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STI and Teenies and Youth

“We have not inherited this land from our forefathers but have borrowed it from our children.” Words that should continue replaying in our heads everyday as we look at the case of STIs, including HIV, and adolescents and youth. Our country is bleeding and it’s such a shame when we see the rise in the number of STI cases amongst young people. There is a number of reasons to blame for this but today let’s focus on the myths and misconceptions of STIs.

Every day so much wrong information gets passed around about STIs that’s it’s no surprise the high rate of infection among young people. We have to get ahead of this if we want to win this war.

The most common myth is that STIs is for trashy people. This is absolutely wrong. Rich people get STIs, poor people get them, professors them, math geeks and athletes get them. Even someone having sex for the very first time can get an STI. The only people who are not at risk are those who haven’t had sex or had any kind of sexual contact.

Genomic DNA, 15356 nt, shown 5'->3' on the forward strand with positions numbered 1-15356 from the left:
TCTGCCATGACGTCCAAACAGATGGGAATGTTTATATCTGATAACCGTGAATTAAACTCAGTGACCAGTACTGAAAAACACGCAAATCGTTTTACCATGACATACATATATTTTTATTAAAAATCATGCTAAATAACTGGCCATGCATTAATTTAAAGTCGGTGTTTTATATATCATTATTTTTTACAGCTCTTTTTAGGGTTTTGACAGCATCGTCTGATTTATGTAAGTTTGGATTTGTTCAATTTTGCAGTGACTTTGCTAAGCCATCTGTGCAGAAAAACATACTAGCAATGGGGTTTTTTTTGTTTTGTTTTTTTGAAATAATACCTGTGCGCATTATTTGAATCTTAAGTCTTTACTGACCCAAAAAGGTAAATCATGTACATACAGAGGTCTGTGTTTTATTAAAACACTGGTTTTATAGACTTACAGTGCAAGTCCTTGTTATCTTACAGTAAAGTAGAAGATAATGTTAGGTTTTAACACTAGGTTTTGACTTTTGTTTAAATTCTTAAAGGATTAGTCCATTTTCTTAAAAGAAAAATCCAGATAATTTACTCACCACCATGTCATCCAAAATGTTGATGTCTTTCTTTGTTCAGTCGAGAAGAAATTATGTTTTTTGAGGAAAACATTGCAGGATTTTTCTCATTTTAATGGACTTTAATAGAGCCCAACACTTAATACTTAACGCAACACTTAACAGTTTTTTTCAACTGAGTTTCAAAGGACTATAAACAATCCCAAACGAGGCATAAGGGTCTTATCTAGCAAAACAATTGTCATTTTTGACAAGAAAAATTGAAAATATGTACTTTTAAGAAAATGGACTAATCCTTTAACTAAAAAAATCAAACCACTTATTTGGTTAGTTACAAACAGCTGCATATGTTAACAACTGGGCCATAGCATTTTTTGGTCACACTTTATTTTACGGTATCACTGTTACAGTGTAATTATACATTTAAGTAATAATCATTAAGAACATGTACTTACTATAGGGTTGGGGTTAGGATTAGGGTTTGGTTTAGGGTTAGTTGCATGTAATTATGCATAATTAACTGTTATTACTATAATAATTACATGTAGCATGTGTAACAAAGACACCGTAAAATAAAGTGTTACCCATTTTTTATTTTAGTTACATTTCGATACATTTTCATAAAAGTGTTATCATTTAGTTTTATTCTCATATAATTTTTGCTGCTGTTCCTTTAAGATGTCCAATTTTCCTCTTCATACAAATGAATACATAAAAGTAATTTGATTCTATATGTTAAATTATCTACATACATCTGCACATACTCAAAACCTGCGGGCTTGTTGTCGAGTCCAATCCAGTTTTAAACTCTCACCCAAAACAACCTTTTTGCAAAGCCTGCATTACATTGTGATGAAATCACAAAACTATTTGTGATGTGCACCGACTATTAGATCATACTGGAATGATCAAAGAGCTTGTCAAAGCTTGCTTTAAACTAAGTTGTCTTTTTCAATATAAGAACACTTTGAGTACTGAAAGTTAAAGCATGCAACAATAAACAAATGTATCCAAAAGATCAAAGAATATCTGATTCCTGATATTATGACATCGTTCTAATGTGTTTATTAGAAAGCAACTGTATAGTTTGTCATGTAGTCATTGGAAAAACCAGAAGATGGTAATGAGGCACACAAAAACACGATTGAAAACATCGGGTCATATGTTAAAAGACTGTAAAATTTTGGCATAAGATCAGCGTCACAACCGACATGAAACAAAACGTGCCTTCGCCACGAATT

Another myth is that if your partner has an STI you’ll see it. Fact is that there is often no sign that a person has an STI, even doctors often can’t tell just by looking. They need to do tests. It is possible to carry and spread an STI without even having an outbreak. The only sure of knowing is getting tested.

Also it is said that once you’ve had an STI, there is no chance of getting it again. This is wrong. You can always get re-infected with an STI if you have unprotected sex with an infected person.

Some people also believe that you can avoid STIs by having oral or anal sex. STIs are spread by exchange of bodily fluids. If you have oral sex with an infected person you will get an infection in your throat or mouth as with anal sex.

It is important to get the facts and to get them right. Of course the only way to be 100% sure you don’t have an STI is to not have any type of sex. To abstain. But if you do decide to have sex, you’ll need to stay informed and learn what’s true and what’s not. You can’t always tell by looking if a person has an STI. Some STIs only show up on tests. If you notice signs of an infection-like an unusual discharge-see a doctor. STIs need to be treated quickly so they don’t cause long-term effects. Be safe and always use a condom.